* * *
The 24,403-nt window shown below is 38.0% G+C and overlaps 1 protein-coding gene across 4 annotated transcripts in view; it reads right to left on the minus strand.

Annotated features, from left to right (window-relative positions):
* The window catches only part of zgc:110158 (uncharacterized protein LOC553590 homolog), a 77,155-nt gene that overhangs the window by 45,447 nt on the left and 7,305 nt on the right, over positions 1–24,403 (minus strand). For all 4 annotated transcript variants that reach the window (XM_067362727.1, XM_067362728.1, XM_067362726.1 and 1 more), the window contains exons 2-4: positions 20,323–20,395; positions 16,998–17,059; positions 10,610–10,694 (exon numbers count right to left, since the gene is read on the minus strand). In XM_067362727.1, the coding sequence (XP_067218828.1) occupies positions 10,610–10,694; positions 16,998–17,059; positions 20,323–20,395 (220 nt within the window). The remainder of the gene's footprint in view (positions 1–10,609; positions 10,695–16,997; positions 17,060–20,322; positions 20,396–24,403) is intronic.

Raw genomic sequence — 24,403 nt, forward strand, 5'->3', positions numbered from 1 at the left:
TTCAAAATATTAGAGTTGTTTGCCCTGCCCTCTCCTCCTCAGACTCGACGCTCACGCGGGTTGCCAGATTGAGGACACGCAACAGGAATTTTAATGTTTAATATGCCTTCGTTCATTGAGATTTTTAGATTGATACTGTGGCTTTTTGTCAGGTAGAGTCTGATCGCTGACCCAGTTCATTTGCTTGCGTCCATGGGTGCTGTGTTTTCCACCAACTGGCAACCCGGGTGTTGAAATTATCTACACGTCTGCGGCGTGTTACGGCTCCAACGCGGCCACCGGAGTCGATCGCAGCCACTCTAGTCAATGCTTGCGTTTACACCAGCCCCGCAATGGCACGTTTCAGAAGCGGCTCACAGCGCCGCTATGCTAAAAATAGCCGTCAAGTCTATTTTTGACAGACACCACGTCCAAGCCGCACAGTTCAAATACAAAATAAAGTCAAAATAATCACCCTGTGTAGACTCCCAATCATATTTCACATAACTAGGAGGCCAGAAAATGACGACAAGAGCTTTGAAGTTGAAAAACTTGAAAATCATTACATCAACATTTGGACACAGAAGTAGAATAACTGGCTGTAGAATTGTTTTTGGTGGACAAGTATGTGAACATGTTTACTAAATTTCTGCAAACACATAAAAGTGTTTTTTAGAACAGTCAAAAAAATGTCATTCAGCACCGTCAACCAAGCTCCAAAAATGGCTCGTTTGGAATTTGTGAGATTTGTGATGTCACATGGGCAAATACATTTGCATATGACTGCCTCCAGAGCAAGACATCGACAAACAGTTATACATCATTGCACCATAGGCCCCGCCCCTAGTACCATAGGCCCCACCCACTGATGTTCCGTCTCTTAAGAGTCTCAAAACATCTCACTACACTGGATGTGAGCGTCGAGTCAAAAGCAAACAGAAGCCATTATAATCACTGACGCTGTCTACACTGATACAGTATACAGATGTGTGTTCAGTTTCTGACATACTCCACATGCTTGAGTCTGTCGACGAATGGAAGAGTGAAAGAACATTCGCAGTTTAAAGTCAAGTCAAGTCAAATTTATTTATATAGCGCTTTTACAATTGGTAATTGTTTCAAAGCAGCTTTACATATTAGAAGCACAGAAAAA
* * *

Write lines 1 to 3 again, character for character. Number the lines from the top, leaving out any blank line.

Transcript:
The 24,403-nt window shown below is 38.0% G+C and overlaps 1 protein-coding gene across 4 annotated transcripts in view; it reads right to left on the minus strand.

Annotated features, from left to right (window-relative positions):
* The window catches only part of zgc:110158 (uncharacterized protein LOC553590 homolog), a 77,155-nt gene that overhangs the window by 45,447 nt on the left and 7,305 nt on the right, over positions 1–24,403 (minus strand). For all 4 annotated transcript variants that reach the window (XM_067362727.1, XM_067362728.1, XM_067362726.1 and 1 more), the window contains exons 2-4: positions 20,323–20,395; positions 16,998–17,059; positions 10,610–10,694 (exon numbers count right to left, since the gene is read on the minus strand). In XM_067362727.1, the coding sequence (XP_067218828.1) occupies positions 10,610–10,694; positions 16,998–17,059; positions 20,323–20,395 (220 nt within the window). The remainder of the gene's footprint in view (positions 1–10,609; positions 10,695–16,997; positions 17,060–20,322; positions 20,396–24,403) is intronic.